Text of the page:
Energy is again a national issue, and the Bush administration’s energy policy, while emphasizing increased production, includes interest in conservation, efficiency, and innovation. The century’s first decade will likely see increased research related to nuclear power and ways to store electricity in large quantities, but the technologies most likely to have significant impact in the energy area exist today. One can predict with near-certainty that no magic bullet will emerge to cure the nation’s energy ills.
Discovered in 1839, fuel cells long remained little more than a potential source of clean and efficient energy. Today, they are poised to become a commercial commodity. The 1990s saw a resurgent interest in fuel-cell technology, largely in proton-exchange membrane (PEM) fuel cells for use as nonpolluting vehicle power plants. PEM fuel cells split hydrogen atoms into electrons and protons and produce water and heat. The first production-model fuel-cell cars should be available in 2004, and some automakers expect to be selling 100,000 fuel-cell-equipped vehicles a year by 2010. The viability of fuel cells for vehicles resulted from a number of technological advances that improved fuel processing at lower costs, and further improvements will come. Current automotive fuel cells convert the hydrogen in fossil fuels such as methanol to electrical energy. Ultimately, the makers of PEM fuel cells expect to replace hydrocarbons with pure hydrogen. Two potential energy sources for producing the needed hydrogen from water are high-efficiency solar cells and nuclear power plants.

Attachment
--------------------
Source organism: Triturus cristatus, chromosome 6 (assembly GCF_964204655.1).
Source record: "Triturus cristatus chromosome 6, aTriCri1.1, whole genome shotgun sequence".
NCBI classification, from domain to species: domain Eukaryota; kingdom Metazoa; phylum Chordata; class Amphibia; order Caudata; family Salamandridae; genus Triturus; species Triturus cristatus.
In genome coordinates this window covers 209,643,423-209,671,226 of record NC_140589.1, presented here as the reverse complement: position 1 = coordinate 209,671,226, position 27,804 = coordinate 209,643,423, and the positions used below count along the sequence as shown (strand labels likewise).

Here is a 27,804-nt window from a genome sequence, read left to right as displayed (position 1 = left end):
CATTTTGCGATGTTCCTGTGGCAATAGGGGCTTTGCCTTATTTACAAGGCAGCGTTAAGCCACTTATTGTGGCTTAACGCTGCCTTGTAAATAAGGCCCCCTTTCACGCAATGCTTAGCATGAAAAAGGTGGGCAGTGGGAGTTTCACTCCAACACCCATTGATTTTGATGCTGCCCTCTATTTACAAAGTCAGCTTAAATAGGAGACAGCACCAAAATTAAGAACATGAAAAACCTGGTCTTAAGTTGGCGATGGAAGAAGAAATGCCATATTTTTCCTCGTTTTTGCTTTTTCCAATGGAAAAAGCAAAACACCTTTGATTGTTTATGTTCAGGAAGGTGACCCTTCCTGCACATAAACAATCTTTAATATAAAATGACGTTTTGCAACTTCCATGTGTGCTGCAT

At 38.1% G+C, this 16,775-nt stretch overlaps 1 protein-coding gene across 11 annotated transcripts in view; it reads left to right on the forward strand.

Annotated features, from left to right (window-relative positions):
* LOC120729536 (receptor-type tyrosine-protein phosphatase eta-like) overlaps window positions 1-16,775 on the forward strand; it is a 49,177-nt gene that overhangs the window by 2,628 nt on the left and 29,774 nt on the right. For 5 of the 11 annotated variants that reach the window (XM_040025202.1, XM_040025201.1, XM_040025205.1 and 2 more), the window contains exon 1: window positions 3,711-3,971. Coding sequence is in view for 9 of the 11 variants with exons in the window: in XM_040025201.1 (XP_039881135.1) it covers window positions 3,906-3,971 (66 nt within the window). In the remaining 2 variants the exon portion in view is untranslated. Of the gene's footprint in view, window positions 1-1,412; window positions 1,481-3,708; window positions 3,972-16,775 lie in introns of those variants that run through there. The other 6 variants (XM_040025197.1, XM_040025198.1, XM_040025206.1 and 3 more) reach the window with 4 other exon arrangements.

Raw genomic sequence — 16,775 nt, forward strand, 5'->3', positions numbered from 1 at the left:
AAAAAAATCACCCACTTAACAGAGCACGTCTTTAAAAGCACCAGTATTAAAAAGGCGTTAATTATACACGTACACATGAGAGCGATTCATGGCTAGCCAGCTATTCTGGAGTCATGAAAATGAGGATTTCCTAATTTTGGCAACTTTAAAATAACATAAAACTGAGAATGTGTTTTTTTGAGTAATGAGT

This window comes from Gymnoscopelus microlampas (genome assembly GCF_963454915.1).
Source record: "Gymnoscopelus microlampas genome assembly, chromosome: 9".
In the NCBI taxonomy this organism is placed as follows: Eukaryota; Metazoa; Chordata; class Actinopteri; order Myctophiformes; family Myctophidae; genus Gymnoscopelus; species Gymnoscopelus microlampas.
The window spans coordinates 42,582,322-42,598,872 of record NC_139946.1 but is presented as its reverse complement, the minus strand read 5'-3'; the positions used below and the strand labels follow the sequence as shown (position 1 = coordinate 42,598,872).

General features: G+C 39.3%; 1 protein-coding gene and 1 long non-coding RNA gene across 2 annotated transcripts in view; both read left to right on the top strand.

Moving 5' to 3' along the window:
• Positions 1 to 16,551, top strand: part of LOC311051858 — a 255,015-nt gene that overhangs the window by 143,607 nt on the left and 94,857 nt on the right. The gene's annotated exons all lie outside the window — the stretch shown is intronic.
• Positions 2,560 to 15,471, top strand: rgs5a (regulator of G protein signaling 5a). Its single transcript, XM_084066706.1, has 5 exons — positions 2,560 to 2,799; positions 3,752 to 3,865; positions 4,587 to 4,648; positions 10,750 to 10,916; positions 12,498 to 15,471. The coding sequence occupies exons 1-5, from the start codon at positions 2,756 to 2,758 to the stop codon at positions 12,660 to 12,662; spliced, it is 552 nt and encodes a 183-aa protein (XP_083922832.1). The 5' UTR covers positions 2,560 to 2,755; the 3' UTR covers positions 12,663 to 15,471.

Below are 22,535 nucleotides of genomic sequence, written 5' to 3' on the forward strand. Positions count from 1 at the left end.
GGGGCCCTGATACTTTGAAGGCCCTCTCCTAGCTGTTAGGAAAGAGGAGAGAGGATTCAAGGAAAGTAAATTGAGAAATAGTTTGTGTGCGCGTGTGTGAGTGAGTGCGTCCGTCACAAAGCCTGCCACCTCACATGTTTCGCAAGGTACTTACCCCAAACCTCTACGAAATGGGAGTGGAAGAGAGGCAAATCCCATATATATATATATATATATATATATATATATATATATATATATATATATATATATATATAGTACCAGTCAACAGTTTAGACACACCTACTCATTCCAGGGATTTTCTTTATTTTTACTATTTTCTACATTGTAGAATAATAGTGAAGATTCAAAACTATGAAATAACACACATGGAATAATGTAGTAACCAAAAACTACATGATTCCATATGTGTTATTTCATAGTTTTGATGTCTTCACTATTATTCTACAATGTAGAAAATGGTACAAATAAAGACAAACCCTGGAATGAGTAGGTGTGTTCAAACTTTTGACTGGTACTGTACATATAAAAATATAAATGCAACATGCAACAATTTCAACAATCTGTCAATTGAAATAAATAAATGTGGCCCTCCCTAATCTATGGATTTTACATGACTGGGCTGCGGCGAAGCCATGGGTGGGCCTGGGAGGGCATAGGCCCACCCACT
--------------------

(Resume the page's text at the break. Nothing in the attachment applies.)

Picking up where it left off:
Solid oxide fuel cells (SOFCs) are in development as sources of electric power, and at least one company expects to market a model for home use later this year. SOFCs essentially work in the reverse manner of PEMs. They add electrons to oxygen, and the oxygen ions then react with a hydrocarbon to produce electricity, water, and carbon dioxide. Their potential applications include supplying electricity to individual buildings, groups of buildings, or entire neighborhoods. Conventional SOFCs operate at about 1000 °C, which causes materials stress and poor stability. Efforts are under way to find ways to improve material reliability and reduce operating temperatures.
Although solar cells have a small niche in today’s energy production, their low conversion rate of sunlight to electricity—about 20 percent at best—remains a stumbling block to their greater use. Significant advances in solar-cell materials are urgently needed. One company, Advanced Research Development, has combined two polymers, polyvinyl alcohol and polyacetylene, to produce solar cells